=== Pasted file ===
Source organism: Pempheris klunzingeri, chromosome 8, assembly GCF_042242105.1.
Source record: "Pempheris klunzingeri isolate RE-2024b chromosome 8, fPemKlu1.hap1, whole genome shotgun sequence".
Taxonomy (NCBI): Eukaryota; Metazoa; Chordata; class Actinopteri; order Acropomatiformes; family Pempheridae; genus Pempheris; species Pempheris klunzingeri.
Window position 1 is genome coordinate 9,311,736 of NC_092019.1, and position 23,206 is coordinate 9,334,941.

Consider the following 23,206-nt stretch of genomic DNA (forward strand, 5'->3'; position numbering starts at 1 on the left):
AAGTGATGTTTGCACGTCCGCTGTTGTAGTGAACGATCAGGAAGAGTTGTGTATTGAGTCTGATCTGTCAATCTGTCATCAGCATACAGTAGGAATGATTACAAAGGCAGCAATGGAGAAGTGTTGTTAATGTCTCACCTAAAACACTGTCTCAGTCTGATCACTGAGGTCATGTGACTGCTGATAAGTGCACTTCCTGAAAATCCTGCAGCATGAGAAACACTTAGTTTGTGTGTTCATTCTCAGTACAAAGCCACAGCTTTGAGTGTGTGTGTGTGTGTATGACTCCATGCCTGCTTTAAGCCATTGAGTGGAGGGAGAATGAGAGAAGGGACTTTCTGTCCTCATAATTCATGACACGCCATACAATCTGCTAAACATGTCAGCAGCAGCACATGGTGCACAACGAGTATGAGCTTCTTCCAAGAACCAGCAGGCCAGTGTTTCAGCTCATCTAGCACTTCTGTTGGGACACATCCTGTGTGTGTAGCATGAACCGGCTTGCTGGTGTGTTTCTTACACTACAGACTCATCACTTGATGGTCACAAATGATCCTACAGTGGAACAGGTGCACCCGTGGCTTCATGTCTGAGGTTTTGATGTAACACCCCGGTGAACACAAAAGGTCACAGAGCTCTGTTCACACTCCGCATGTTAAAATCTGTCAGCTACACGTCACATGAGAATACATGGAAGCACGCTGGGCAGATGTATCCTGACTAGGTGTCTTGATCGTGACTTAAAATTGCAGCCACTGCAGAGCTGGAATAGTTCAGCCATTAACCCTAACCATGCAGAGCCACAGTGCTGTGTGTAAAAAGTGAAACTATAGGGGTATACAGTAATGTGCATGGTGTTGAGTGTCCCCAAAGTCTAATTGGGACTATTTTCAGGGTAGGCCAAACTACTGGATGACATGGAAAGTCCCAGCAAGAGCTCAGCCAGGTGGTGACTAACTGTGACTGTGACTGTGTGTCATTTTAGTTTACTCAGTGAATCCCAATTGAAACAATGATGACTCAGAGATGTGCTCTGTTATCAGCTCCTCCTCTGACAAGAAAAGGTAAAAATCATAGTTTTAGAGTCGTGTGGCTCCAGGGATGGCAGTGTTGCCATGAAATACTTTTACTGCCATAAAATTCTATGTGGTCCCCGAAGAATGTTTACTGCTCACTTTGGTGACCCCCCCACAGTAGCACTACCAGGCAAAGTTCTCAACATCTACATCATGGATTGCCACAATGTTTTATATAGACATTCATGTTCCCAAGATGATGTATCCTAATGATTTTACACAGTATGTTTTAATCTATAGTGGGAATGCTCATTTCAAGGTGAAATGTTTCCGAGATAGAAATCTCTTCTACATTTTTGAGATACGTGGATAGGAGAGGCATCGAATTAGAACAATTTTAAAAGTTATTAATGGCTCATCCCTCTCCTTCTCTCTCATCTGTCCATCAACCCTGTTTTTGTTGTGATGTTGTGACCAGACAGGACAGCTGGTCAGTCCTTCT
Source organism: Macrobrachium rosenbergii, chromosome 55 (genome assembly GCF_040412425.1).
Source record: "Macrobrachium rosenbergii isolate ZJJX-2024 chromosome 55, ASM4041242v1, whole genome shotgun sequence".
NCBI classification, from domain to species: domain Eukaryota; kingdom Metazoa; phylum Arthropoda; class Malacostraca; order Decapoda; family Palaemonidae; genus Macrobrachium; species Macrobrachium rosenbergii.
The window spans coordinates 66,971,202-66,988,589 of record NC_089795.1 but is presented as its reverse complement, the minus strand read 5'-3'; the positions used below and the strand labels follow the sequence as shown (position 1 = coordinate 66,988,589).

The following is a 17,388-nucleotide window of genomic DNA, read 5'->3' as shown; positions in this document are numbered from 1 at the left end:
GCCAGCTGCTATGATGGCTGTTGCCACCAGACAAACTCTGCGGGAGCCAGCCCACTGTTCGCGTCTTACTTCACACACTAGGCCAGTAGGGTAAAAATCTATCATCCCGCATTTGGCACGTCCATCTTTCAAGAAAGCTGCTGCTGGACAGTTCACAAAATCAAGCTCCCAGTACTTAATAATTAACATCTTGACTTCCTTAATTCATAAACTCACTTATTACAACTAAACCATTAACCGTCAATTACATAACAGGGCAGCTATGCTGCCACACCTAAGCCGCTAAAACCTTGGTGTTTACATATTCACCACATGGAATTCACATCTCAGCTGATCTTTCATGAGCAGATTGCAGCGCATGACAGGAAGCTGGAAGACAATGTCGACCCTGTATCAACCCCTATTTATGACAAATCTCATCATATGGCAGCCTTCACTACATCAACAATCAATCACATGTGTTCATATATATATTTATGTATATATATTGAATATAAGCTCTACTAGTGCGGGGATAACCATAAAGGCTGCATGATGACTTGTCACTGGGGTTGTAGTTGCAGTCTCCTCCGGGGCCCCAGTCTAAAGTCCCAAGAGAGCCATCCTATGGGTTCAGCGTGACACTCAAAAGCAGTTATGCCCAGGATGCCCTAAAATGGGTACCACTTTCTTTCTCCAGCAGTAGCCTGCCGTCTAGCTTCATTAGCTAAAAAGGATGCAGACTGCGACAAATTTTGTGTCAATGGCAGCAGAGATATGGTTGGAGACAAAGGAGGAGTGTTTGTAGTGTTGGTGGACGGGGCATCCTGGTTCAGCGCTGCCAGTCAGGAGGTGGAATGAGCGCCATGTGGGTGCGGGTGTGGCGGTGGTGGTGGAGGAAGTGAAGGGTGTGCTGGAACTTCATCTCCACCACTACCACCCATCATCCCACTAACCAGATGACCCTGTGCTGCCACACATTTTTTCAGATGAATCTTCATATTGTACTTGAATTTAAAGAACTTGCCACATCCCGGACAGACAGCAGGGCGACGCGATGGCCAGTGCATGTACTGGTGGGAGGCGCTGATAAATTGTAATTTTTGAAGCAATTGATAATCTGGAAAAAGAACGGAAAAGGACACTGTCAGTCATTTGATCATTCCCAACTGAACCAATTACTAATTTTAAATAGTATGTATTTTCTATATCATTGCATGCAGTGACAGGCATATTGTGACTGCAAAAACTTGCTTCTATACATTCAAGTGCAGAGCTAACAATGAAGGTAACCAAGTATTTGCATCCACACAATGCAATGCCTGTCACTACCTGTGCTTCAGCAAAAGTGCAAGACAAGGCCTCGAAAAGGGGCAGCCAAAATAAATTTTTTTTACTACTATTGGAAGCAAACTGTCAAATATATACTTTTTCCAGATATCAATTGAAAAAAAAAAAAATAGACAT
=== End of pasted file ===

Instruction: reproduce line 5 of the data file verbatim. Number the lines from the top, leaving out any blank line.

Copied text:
Consider the following 23,206-nt stretch of genomic DNA (forward strand, 5'->3'; position numbering starts at 1 on the left):